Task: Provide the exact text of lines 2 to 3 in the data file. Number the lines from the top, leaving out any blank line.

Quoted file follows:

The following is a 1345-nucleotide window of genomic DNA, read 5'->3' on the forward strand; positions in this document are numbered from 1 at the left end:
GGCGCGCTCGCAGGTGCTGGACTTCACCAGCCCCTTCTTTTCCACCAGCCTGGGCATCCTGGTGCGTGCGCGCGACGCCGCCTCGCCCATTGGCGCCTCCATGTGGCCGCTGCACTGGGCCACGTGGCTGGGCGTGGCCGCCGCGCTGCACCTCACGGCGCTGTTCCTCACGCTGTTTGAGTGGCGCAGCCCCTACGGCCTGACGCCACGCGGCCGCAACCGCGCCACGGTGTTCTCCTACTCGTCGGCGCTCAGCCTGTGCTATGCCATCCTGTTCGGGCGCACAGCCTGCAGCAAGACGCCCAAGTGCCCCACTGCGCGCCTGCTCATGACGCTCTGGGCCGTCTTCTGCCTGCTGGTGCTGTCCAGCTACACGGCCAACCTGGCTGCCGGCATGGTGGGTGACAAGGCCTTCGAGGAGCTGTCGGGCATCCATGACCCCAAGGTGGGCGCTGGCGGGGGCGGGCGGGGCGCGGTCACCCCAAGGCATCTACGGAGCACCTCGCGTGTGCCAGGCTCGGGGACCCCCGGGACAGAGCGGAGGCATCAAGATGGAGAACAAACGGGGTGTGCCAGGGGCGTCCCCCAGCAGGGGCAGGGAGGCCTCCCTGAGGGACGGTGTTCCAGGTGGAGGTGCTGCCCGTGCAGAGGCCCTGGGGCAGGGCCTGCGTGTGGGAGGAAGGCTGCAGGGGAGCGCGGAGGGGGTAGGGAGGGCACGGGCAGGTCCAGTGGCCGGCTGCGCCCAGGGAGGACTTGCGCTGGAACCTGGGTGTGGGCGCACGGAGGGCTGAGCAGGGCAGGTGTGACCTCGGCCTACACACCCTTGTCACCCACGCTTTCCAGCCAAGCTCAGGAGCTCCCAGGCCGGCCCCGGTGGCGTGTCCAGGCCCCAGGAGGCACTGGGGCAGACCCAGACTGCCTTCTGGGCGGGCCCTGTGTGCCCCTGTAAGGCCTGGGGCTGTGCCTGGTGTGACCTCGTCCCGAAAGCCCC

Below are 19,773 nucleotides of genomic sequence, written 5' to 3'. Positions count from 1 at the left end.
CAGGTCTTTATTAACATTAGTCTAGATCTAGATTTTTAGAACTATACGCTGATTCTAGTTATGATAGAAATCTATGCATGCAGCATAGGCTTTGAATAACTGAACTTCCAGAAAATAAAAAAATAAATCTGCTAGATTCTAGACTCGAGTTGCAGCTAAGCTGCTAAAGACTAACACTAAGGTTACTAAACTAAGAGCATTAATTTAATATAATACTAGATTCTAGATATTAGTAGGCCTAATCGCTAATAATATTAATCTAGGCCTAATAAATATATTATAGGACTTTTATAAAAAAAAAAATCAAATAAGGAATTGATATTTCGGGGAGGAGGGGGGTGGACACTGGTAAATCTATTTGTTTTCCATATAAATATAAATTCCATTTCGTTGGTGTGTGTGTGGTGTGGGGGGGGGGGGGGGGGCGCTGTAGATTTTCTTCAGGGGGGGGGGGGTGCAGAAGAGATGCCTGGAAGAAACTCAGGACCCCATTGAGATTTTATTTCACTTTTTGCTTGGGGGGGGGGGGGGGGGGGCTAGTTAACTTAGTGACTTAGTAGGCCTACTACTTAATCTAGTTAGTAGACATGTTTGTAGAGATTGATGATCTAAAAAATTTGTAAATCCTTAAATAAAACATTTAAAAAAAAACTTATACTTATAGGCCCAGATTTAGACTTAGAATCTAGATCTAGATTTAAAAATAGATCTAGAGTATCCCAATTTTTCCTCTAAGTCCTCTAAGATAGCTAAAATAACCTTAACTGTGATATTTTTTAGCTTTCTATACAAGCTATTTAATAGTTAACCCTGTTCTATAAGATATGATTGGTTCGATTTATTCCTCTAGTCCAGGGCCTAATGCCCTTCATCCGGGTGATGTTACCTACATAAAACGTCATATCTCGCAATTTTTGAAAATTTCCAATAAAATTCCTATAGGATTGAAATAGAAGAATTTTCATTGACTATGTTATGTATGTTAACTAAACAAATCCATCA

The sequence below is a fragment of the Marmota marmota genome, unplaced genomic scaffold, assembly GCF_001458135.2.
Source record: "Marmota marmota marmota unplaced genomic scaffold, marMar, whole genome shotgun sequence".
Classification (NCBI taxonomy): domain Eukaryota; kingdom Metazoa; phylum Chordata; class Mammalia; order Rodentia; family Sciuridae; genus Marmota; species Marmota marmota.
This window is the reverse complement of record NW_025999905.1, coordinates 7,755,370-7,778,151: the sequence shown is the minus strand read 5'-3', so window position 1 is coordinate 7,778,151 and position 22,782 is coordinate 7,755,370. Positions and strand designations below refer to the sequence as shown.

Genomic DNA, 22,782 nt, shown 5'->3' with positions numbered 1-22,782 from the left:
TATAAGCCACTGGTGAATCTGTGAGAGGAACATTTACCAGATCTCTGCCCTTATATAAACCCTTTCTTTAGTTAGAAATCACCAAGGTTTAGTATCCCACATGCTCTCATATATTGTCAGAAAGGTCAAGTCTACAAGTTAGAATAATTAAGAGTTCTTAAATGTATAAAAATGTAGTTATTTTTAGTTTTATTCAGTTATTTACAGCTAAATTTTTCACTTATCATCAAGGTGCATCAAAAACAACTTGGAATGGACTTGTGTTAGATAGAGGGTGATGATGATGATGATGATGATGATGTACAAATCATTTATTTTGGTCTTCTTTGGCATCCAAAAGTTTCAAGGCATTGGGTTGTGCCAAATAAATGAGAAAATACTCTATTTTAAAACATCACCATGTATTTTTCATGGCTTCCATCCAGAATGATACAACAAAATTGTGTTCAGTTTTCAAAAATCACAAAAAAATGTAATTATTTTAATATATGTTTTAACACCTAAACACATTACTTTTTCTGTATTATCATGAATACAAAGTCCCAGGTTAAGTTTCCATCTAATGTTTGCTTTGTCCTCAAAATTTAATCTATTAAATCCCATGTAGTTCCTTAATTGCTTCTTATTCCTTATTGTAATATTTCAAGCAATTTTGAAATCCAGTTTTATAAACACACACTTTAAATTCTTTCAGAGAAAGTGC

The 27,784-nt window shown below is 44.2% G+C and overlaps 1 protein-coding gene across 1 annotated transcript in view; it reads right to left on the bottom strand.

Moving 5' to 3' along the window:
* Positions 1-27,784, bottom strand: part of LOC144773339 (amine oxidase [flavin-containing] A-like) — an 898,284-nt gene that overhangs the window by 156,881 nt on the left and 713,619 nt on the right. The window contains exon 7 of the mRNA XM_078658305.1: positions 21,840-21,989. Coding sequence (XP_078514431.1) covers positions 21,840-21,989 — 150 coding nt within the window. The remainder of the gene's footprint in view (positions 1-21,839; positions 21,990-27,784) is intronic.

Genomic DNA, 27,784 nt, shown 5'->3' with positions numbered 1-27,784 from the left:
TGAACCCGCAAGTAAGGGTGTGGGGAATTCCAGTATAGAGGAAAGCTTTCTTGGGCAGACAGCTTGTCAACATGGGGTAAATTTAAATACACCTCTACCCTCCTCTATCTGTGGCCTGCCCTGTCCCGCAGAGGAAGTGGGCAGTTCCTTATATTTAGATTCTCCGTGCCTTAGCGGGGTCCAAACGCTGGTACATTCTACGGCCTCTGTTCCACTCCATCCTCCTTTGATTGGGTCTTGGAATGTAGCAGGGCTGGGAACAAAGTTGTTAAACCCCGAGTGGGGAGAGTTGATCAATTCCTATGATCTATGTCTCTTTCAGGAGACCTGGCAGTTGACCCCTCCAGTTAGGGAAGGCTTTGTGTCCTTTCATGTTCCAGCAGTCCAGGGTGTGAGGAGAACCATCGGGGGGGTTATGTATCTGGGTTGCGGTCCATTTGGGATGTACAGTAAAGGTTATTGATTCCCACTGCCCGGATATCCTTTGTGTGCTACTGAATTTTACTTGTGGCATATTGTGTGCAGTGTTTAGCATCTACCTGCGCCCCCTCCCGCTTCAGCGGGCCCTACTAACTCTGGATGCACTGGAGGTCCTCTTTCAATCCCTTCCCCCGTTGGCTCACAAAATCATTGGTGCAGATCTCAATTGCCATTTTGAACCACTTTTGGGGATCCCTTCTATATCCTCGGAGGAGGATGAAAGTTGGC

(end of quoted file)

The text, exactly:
GGCGCGCTCGCAGGTGCTGGACTTCACCAGCCCCTTCTTTTCCACCAGCCTGGGCATCCTGGTGCGTGCGCGCGACGCCGCCTCGCCCATTGGCGCCTCCATGTGGCCGCTGCACTGGGCCACGTGGCTGGGCGTGGCCGCCGCGCTGCACCTCACGGCGCTGTTCCTCACGCTGTTTGAGTGGCGCAGCCCCTACGGCCTGACGCCACGCGGCCGCAACCGCGCCACGGTGTTCTCCTACTCGTCGGCGCTCAGCCTGTGCTATGCCATCCTGTTCGGGCGCACAGCCTGCAGCAAGACGCCCAAGTGCCCCACTGCGCGCCTGCTCATGACGCTCTGGGCCGTCTTCTGCCTGCTGGTGCTGTCCAGCTACACGGCCAACCTGGCTGCCGGCATGGTGGGTGACAAGGCCTTCGAGGAGCTGTCGGGCATCCATGACCCCAAGGTGGGCGCTGGCGGGGGCGGGCGGGGCGCGGTCACCCCAAGGCATCTACGGAGCACCTCGCGTGTGCCAGGCTCGGGGACCCCCGGGACAGAGCGGAGGCATCAAGATGGAGAACAAACGGGGTGTGCCAGGGGCGTCCCCCAGCAGGGGCAGGGAGGCCTCCCTGAGGGACGGTGTTCCAGGTGGAGGTGCTGCCCGTGCAGAGGCCCTGGGGCAGGGCCTGCGTGTGGGAGGAAGGCTGCAGGGGAGCGCGGAGGGGGTAGGGAGGGCACGGGCAGGTCCAGTGGCCGGCTGCGCCCAGGGAGGACTTGCGCTGGAACCTGGGTGTGGGCGCACGGAGGGCTGAGCAGGGCAGGTGTGACCTCGGCCTACACACCCTTGTCACCCACGCTTTCCAGCCAAGCTCAGGAGCTCCCAGGCCGGCCCCGGTGGCGTGTCCAGGCCCCAGGAGGCACTGGGGCAGACCCAGACTGCCTTCTGGGCGGGCCCTGTGTGCCCCTGTAAGGCCTGGGGCTGTGCCTGGTGTGACCTCGTCCCGAAAGCCCC

Below are 19,773 nucleotides of genomic sequence, written 5' to 3'. Positions count from 1 at the left end.